(2) E = 2. After some trial and error you can find that several numbers can be found which will give different values for the sum of E, F, and G, for example: 58+78+98=234 and 38+78+98=214. Not sufficient.

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Re: In the correctly worked addition problem above, A, B, C, D [#permalink]
Bunuel wrote:
41396302717 wrote:
Hello Bunuel

I had a scenario like this

3 4
5 4
+ 7 4
------------
1 6 2

and the other can be

5 8
7 8
+ 9 8
-----------
2 3 4

Then how can A be sufficient?

The question asks "What is the sum of E, F, and G ?". In both valid cases (ii and iii) the sum of E, F, and G is 9. Check the solution it clearly explains this:

In the correctly worked addition problem above, A, B, C, D, E, F, and G are distinct digits. What is the sum of E, F, and G ?

BD
CD
---
EFG

Notice that E can be only 1 or 2 (no sum of 3 two-digit numbers can give number more than 297).

(1) A, B, and C are consecutive odd integers. 3 cases are possible:

(i) A, B, and C are 1, 3, and 5 (it doesn't matter which is which) --> 1+3+5=9 then E (hundreds digit) can only be 1, which is not possible since we are told that the digits are distinct and we already have 1 (A, B, or C);

(ii) A, B, and C are 3, 5, and 7 (it doesn't matter which is which) --> 3+5+7=15 then E (hundreds digit) can only be 1. So, D can be 0, 2, 4, 6, 8, or 9. After trial and error we can get that only D=4 will give all distinct digits:
34
54
74
---
162

E+F+G=9.

(iii) A, B, and C are 5, 7, and 9 (it doesn't matter which is which) --> 5+7+9=21 then E (hundreds digit) can only be 2. So, D can be 1, 3, 4, 6, or 8. After trial and error we can get that only D=8 will give all distinct digits:
58
78
98
---
234

E+F+G=9.

So, as you can see in both valid cases (ii and iii) the sum of E, F, and G is 9. Sufficient.

(2) E = 2. After some trial and error you can find that several numbers can be found which will give different values for the sum of E, F, and G, for example: 58+78+98=234 and 38+78+98=214. Not sufficient.

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Re: In the correctly worked addition problem above, A, B, C, D [#permalink]
Correct option : A

we have :
1. AD + BD + CD = EFG (D unit is common for all Integer AD, BD, CD)
2. Correctly worked addition problem above, A, B, C, D, E, F, and G are distinct digits.
(Statement :1) A, B, and C are consecutive odd integers Eg. {1,3,5,7,9}
(Statement :2) E = 2

To Find : What is the sum of E, F, and G ?

Statement 1 :
Sum of two digit interger of 3 numbers, gives us 3 digit integer Number
D has to be same for all 3 integer in Unit place.
A, B, C has to be odd integer, keeping unit digit D constant
{11,31,51,71,91} are the set, and unit must give us 3 digit integer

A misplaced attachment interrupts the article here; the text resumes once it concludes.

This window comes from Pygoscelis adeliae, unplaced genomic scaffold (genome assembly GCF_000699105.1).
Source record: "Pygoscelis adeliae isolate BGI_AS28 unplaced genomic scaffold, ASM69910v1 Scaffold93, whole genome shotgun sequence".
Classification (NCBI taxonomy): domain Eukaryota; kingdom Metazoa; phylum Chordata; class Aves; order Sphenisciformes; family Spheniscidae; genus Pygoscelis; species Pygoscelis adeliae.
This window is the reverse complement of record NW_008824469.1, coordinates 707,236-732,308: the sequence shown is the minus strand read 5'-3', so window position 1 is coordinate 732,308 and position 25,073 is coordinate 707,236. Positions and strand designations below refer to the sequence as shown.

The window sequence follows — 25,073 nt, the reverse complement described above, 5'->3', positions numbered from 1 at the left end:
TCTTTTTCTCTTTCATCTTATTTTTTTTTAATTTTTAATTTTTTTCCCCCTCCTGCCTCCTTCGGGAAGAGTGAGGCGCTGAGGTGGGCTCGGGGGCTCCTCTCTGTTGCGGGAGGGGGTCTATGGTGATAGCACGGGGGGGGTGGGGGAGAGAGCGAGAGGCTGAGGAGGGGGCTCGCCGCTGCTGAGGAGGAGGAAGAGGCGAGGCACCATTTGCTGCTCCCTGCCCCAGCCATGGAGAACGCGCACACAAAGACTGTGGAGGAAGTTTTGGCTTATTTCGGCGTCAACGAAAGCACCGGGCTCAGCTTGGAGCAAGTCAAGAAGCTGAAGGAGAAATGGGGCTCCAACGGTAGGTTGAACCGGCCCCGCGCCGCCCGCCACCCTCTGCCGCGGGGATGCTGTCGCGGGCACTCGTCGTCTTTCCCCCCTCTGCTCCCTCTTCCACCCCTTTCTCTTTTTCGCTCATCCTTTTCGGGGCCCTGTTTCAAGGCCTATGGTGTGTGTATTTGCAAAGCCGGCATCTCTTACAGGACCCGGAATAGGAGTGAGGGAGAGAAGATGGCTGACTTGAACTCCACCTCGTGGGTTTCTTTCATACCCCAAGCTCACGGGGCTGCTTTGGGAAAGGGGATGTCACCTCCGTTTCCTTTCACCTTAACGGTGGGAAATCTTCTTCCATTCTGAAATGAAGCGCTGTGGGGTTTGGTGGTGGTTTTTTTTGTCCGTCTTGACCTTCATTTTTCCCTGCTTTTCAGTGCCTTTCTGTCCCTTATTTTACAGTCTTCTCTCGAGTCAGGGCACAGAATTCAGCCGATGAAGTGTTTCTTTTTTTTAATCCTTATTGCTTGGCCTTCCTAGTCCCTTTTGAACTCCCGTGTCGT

easy : 91+71+51 = 213 = (E + F + G) = (2 + 1+ 3) = 6
Statement 1 sufficient , eliminates option D, and E

Statement 2 : E = 2, this cannot give us Solution but can be used as a check indicator,
Statement 2 is No Sufficieint - Eliminates B, and C
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Re: In the correctly worked addition problem above, A, B, C, D [#permalink]
1
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carcass wrote:

In the correctly worked addition problem above, A, B, C, D, E, F, and G are distinct digits. What is the sum of E, F, and G ?
(1) A, B, and C are consecutive odd integers
(2) E = 2
Attachment:

We have:

BD
+CD
------
EFG

We know that A, B, C are consecutive odd: 1,3,5 or 3,5,7 or 5,7,9

We can discard the set 1,3,5.
This is because the carry in this case would be only 1, i.e. E=1, which is not possible since all digits should be distinct.

Case 1: If we use 3,5,7: 3+5+7 = 15
So, there must be a carry from the units place else F=5 will match B=5
To have a carry from the units place, D must be either 4, 6, 8 or 9 (other digits either won't give a carry, or would be equal to one of A, B or C)

# With 4, we have:
34
54
+74
-----
162 => Satisfies all conditions. Thus, E+F+G = 1+6+2 = 9

# 6 cannot be used since the carry would be 1, resulting in F=6, which would be equal to D=6
# 8 cannot be used since the carry would be 2, resulting in F=7, which would be equal to C=7
# 8 cannot be used since we would have G=7, which would be equal to C=7

Case 2: If we use 5,7,9: 5+7+9 = 21
Possible values of D = 6, 7, 8, 9
Note: 1 is not possible since we would have D=F=1
2 is not possible since we would have D=E=2
3 is not possible since we would have G=C=9
4 is not possible since we would have G=E=2
5,7 or 9 is not possible since we would have D equal to one of A, B or C
6 is not possible since we would have F=E=2
8 is the only possible case:

58
78
+98
-----
234 => Satisfies all conditions. Thus, E+F+G = 2+3+4 = 9

Thus, Statement 1 is sufficient since we get a consistent value of E+F+G=9

Statement 2:
We only know that E = 2
There can be many possible scenarios for that:
For example: 97+87+67 = 251
97+87+47 = 231, etc.

Thus, it is not sufficient

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Re: In the correctly worked addition problem above, A, B, C, D [#permalink]
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Re: In the correctly worked addition problem above, A, B, C, D [#permalink]